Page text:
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Genetics and Molecular Biology

Print version ISSN 1415-4757On-line version ISSN 1678-4685

Genet. Mol. Biol. vol.22 n.2 São Paulo June 1999

http://dx.doi.org/10.1590/S1415-47571999000200007 

Genetic and Phenotypic Parameters of Productivity Traits on the First Three Lactations in GYR Cattle Herds

Maria do Socorro Maués Albuquerque1, Maria Armênia Ramalho de Freitas2 and Roberto Luiz Teodoro3
1Centro Nacional de Pesquisa de Recursos Genéticos e Biotecnológicos - Cenargen-Embrapa, Caixa Postal 02372, 70770-900 Brasilia, DF, Brasil.
2Estação Experimental de Zootecnia de Ribeirão Preto IZ/CPA/SAA, Ribeirão Preto, SP, Brasil. Send correspondence to M.A.R.F.
3Embrapa Gado de Leite da Embrapa, Juiz de Fora, MG, Brasil.

 

ABSTRACT

Records of Gyr cows selected for milk production were obtained from the National Gyr Dairy Cattle Breeding Program (Embrapa/CNPGL) and analyzed, in order to estimate genetic parameters for the first three lactations and to verify the effects of some environmental factors on milk production from 1979 to 1994. Genetic parameters were estimated by REML with an animal model and a group of fixed effects that included classes of herd, year, season and age at calving. Milk production means and standard deviations were 2,183 kg, 707 kg; 2,682 kg, 762 kg and 2,638 kg, 851 kg, for first, second, and third lactations, respectively. Heritability estimates were 0.20, 0.12, and 0.19 for first, second, and third lactations, respectively, and repeatability was 0.44. Genetic correlation estimates were: 0.68 between first and second lactations, 0.84 between first and third lactations and 1.0 between second and third lactations. Results confirm other research for specialized dairy breeds and firmly suggest that even in breeds of Indian origin the best time to make selection decisions is during the first lactation.

 

INTRODUCTION

The low productivity of Brazilian dairy herds and scarcity of specialized breeds or animal groups with good genetic potential for milk yield and adaptability to the environmental conditions of the country have been cited as reasons contributing to reduced economic efficiency of the dairy industry. The Gyr breed, due to its genetic background and adaptation allied to the increased productivity observed in these animals over the last few years, may be considered a viable alternative for dairy production in some Brazilian regions, not only as a pure breed, but also in crosses with specialized European dairy breeds.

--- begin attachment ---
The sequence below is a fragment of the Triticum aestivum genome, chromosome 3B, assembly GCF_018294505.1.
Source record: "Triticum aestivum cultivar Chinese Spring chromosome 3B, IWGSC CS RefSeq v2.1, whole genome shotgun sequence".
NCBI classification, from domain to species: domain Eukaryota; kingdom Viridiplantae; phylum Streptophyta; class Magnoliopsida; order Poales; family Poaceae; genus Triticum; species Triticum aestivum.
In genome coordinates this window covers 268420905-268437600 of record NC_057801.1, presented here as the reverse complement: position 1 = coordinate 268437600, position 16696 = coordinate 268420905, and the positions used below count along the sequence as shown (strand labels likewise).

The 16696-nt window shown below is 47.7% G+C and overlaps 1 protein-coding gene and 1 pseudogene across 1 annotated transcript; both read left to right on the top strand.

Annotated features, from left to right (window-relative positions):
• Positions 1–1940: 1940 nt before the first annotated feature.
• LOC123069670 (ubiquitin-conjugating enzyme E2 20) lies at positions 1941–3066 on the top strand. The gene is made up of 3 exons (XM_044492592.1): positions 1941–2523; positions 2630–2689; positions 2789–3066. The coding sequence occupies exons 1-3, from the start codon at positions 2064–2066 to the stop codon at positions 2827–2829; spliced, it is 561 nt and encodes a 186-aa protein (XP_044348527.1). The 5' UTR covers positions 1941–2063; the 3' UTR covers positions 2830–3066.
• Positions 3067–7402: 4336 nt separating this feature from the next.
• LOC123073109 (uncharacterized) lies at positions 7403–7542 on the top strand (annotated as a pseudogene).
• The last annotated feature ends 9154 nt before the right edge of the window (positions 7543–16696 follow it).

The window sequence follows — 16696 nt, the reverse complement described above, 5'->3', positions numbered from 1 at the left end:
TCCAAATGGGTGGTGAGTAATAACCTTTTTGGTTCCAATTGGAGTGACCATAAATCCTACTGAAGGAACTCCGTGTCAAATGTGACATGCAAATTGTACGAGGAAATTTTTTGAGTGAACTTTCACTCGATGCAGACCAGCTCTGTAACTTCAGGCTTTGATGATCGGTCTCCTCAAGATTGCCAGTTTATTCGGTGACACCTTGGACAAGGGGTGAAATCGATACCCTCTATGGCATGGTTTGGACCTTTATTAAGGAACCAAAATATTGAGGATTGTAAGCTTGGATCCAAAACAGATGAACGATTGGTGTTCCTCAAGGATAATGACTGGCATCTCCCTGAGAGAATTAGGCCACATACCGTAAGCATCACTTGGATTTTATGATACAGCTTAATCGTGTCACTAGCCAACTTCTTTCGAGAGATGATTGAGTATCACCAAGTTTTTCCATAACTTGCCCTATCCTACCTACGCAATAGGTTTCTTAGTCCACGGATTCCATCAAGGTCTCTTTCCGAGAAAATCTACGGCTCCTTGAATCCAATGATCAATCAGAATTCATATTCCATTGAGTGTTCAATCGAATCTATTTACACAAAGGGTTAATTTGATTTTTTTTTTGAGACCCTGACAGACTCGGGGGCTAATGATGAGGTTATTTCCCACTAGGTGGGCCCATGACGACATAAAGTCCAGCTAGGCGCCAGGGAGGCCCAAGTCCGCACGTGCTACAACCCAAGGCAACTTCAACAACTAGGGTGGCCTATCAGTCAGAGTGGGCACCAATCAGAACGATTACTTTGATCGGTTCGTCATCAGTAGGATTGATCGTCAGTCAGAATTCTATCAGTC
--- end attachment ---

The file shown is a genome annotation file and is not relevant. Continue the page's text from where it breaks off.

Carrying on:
Since 1985, the progeny test of breed selection for milk production, coordinated by Embrapa, has played a relevant role, as reflected by the considerable increase in demand for this genetic material after the first test results. Estimates of genetic and phenotypic parameters for milk yield and lactation length are important tools for the definition and evaluation of selection programs. Although several studies have been conducted on Gyr cattle over the last years, research should be intensified to identify and utilize animals with greater productive potential. The trait milk yield is considerably affected by environmental factors, which, in addition to genetic differences, are responsible for the marked variation between breeds and animals within the same breed, and between herds. Thus, it is fundamentally important to quantify sources of variation that affect dairy cow productivity so that breeding programs may be conducted properly in order to obtain a better equilibrium between genetics and environment and, consequently, higher productivity. Major environmental factors that affect productivity traits and genetic comparisons between breeds, strains and populations are herd, year and calving season, age at calving and management, among others. The importance of these factors on dairy herd productivity has been emphasized by many authors (Teodoro et al., 1977; Cardoso et al., 1982; Gadini, 1985; Bianchini Sobrinho, 1988; Bonganhi, 1990; Gonçalves, 1994). Some of the researchers who investigated genetic parameters of productivity traits in Gyr herds showed that variation in lactation length has been attributed predominantly to environmental factors in addition to the existence of reduced genetic merit (Verneque (1982); Benintendi et al. (1988); Mello (1994); De Bem (1996)). However, if lactation length has genetic variation and its correlation with milk yield is not low, prolongation or elimination of short lactation periods would be expected to reduce genetic variation. Lactation length and its relationship to milk yield were also studied by Magnabosco (1990), Madalena et al. (1992) and Souza et al. (1995). Economically important traits are usually associated in domestic animals, and the magnitude of this association can be determined by the genetic correlation, which measures the extent to which the same genes cause variations in two traits at the same time. When a correlation exists, it can be a very important tool in animal breeding, since it can result in improving several traits by selecting only for one of them. Genetic correlations between milk yield and different lactations have not been extensively studied in Zebu cattle. In general, most studies which investigated the relationship between milk yield and other traits, such as lactation length, have been conducted on specialized dairy breeds. Thus, the objective of the present study was to estimate genetical and environmental parameters for productivity traits during the first three lactations in Gyr herds selected for milk yield, in order to provide information that might contribute to selecting Gyr dairy cattle in Brazil.